Davey’s Song by Anthony Esolen

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Davey’s Song

Anthony Esolen on the Divine Music of an Autistic Son

The vain imagination of man, that factory of idols, hums along. Somewhere in its shabby basement stands the laboratory wherein parents will soon select their children, pasting their chromosomes together, falling before the nothingness of “choice.” What sorrow for the world will be bred, the Lord knows. For there it will not be a matter of choosing up sides at the sandlot, with the last little ones waiting until someone says, to their relief, “I pick you.”

There the choice is for existence itself. And, if I may press the metaphor, many a poor fellow like the one young man I love most in the world, my son David, will be left standing outside the fence, looking in—to the terrible impoverishment of our lives.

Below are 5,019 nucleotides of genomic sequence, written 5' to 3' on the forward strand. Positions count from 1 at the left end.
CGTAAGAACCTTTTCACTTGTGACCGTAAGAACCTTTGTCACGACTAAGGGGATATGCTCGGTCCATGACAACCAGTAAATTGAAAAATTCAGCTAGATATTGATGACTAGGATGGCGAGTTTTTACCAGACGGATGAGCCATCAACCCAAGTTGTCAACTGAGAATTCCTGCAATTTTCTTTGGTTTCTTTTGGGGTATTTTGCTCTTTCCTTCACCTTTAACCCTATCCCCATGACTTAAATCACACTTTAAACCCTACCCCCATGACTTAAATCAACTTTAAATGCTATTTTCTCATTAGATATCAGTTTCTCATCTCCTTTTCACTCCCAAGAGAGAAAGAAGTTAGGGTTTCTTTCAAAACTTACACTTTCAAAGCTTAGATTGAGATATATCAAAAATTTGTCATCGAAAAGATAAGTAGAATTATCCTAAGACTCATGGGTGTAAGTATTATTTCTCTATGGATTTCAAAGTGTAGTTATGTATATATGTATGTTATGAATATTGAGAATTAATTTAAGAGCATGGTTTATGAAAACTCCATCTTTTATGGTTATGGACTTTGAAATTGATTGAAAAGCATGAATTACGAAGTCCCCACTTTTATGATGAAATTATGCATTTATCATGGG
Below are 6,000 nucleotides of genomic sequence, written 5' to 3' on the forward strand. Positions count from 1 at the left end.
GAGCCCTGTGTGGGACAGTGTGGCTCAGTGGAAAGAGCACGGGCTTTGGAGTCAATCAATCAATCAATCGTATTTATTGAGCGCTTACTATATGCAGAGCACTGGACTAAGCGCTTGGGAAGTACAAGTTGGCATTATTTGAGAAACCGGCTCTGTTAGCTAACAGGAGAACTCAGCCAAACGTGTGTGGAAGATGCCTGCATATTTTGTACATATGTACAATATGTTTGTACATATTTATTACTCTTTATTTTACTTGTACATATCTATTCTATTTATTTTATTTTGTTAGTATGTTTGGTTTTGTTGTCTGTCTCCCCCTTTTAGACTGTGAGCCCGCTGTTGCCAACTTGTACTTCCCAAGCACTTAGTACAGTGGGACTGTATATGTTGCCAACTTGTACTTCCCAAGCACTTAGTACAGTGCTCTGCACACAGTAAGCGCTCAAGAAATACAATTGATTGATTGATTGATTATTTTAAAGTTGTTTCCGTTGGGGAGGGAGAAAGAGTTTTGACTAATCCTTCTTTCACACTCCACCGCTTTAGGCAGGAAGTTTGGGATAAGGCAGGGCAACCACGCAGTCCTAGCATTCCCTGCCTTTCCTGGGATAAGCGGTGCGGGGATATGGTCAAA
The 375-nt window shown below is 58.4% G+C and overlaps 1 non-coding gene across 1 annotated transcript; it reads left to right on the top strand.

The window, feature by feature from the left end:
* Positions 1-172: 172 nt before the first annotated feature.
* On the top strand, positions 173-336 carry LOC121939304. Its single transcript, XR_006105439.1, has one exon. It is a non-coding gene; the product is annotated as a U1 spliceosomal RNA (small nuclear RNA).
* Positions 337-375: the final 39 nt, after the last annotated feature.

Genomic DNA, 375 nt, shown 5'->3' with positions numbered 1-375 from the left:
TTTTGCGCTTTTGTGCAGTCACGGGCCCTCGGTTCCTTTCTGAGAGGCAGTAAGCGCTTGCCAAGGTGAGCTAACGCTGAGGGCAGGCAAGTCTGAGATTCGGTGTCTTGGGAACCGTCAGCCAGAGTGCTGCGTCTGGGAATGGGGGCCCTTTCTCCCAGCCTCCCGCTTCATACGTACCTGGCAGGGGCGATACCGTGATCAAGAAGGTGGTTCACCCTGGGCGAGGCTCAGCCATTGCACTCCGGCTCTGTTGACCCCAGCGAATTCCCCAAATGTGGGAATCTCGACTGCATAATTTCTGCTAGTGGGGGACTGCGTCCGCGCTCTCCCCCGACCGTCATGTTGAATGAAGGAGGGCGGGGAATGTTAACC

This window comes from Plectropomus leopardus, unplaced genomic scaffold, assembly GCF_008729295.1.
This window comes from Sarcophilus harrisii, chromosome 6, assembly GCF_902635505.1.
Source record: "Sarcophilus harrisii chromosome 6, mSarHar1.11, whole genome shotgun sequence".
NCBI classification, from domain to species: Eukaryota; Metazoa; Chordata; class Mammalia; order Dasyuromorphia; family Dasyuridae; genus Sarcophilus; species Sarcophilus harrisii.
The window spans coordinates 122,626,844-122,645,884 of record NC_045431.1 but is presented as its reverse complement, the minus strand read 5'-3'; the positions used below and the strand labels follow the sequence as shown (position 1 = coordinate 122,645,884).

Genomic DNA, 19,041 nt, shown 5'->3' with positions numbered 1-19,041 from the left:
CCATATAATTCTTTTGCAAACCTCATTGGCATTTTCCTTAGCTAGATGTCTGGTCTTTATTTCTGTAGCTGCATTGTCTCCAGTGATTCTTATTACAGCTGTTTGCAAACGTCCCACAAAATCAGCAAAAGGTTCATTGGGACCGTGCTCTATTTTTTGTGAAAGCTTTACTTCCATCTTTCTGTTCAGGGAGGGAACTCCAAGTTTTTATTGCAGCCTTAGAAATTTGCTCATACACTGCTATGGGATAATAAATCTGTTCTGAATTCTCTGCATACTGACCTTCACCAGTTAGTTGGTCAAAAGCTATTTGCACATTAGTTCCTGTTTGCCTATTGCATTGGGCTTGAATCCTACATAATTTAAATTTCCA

“What’s this one?” I asked him, clanking my knife against the side of a wine bottle. He hardly looked up; too busy munching a snack.

“There’s more than one note,” he said, and sang them out, testing them for accuracy. “C and C sha-a-arp.”

I plinked out that discord on the piano in the other room. Sure enough.

“How about this?” I followed it up, playing a chord in the third octave above middle C.

“D and A,” he sang.

“And this?”

It took him a moment longer. “G sharp and A sharp,” he said.

Davey has never been taught to do that. Had we tried to engineer him into musical genius, we would surely have failed. Nor was he ever taught, at five, to draw pictures of computer keyboards, complete with cross-hatching and trapezoids tapering to a handsomely eccentric vanishing point. Nor how to take computers apart with screwdrivers and put them back in order, cobbling together spare parts salvaged from machines left on the side of the road.


Anthony Esolen is Distinguished Professor of Humanities at Thales College and the author of over 30 books, including Real Music: A Guide to the Timeless Hymns of the Church (Tan, with a CD), Out of the Ashes: Rebuilding American Culture (Regnery), and The Hundredfold: Songs for the Lord (Ignatius). He has also translated Dante’s Divine Comedy (Random House) and, with his wife Debra, publishes the web magazine Word and Song (anthonyesolen.substack.com). He is a senior editor of Touchstone.

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